Christmas markets in Alsace: the snack edition.

When I was back home a few weeks ago I took a trip up to my mothers home and where she grew up; Alsace. Alsace is a region right on the border of Germany and Switzerland, and it has alternated between French and German control over the centuries and the wars. Home of sauerkraut and known for its sausages, the cuisine truly reflects the cultures of this to and fro between the two countries. My earliest memories of going to visit my auntie in Alsace always feature a homemade “choucroute” for lunch and cold sausages, hams and meats for dinner (as hot meals are traditionally eaten at lunch).

This time around we timed our visit for the Christmas markets, which I was SO excited about. Okay, I was the one to time the visit. The Mulhouse Christmas market is just so festive and the Strasbourg one is HUGE! So obviously, both will feature in this post. Did I make my parents go every day of the week while we were there? Hard yes. As you will see, I did not go hungry.

To start: Pretzels and all things pretzels. Hard to pass up one of these babies whilst in Alsace. And they are hard to avoid as the stalls are riddled with hanging pretzels and pretzel sandwiches, pretzel buns, pretzel bites, pretzel people?? Surely feels that way. A pit stop in Colmar where the first picture was taken, with the beautiful traditional houses in the background.

Another delight that I’ve always enjoyed in the winter are “marrons chauds”, or roasted chestnuts. These were purchased from a small cart by the giant Christmas tree in Strasbourg.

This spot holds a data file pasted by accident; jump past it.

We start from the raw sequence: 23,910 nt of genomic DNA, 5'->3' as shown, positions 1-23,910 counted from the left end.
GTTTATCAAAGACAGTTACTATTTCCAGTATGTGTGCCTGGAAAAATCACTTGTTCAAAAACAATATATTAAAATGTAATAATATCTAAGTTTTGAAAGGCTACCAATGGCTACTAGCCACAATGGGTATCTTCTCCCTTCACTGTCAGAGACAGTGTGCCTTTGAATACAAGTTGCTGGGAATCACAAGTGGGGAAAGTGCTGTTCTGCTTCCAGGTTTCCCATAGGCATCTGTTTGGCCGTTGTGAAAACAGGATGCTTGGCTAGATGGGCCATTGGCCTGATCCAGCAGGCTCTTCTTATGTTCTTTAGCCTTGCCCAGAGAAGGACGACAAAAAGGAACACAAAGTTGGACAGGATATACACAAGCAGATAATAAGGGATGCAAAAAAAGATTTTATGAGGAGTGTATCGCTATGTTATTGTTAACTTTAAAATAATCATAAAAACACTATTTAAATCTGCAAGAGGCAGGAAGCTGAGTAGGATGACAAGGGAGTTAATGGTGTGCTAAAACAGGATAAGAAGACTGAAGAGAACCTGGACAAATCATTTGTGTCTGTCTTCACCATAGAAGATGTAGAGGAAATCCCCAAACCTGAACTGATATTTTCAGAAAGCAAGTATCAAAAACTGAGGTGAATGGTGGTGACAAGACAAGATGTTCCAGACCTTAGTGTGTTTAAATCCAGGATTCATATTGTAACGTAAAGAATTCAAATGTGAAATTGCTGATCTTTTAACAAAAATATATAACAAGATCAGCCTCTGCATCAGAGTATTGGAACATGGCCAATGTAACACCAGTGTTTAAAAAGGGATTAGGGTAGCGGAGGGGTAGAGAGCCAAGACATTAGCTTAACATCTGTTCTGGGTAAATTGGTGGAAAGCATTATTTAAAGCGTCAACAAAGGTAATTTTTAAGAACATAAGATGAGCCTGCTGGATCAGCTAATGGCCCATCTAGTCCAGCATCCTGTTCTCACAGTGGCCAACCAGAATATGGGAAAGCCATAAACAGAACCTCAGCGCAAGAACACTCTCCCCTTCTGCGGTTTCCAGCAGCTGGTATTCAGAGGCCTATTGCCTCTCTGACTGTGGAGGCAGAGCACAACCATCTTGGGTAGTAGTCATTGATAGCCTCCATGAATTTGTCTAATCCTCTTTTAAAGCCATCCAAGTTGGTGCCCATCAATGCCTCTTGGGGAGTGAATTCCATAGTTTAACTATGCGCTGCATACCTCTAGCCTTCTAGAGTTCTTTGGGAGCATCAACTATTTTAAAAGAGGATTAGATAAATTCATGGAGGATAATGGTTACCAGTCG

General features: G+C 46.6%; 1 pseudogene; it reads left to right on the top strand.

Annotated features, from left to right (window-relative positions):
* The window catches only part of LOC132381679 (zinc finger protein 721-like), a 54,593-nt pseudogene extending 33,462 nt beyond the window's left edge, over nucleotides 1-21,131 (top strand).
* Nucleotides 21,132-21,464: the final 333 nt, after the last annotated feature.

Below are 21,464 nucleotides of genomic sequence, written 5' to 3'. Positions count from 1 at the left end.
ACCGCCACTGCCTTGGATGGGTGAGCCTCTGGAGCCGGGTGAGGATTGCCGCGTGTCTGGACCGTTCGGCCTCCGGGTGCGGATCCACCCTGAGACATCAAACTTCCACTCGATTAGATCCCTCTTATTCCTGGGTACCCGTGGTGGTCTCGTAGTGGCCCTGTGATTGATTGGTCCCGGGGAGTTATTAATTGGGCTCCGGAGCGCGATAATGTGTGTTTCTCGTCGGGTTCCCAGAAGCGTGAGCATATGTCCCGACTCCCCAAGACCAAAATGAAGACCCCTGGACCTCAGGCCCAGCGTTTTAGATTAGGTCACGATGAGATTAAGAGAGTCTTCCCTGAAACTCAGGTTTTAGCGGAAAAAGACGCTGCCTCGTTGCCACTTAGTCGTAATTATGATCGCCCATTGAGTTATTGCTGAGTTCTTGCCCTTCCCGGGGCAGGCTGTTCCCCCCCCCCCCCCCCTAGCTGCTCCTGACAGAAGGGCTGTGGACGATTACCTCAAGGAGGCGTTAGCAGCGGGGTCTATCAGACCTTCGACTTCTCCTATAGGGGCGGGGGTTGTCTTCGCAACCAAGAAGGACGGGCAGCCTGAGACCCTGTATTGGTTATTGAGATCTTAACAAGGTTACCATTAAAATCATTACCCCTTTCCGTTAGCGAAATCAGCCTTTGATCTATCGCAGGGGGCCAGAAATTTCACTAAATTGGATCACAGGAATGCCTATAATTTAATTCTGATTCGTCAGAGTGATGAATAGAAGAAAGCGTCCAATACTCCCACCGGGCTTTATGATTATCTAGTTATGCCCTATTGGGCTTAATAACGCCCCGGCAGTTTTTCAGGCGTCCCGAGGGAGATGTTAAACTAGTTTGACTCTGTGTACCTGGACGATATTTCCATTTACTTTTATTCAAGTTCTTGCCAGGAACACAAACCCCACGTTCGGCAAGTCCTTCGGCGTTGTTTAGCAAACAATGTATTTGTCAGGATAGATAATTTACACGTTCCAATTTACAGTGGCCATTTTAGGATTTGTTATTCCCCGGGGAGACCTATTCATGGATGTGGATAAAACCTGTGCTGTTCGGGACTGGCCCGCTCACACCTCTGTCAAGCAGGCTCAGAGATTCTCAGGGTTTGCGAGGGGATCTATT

Le manala; a relatively unsweetened brioche that my mother grew up eating, and me in turn whenever I visited Alsace. The brioche is denser than others so will leave you full after only one! Although I could eat a whole family of manalas. Maybe even an army. The shape is supposed to commemorate Saint Nicholas, which is the traditional date they were eaten on.

“Boule de Neige”, or snowballs, were one of my favourite treats when I was younger. Traditionally filled with sweet marshmallow-like mousse, I used to ravage these whenever we popped over to Switzerland – my mum rushing over for cheaper fuel prices and me tagging along for these little jewels and these only.

And finally, the piece de resistance, the masterpiece, the OOOMMPHHHH factor of the week:

The salmon sandwich from the Finnish stall at Strasbourg Christmas market… me oh my. Each year, the city chooses a country to be the “guest” at the market and who will have their own section to showcase whatever products they would like within 4 to 5 stalls. This year, Finland gave me the best salmon sandwich I have ever had. And I eat a lot of salmon, believe me. They called it flamed salmon, where they hung the fillets on a wooden surface, to be licked by the flames of a fire (see pictures). Cooked in this way, the fish became so tender you hardly needed to chew! Combined with their pickled onions and homemade tartare sauce to match, the combination was a simple but deadly one.

Now if you are ever in Alsace around Christmas time, I hope you realise the life-altering mistake of not going to the Christmas markets, if only to fill your stomach.

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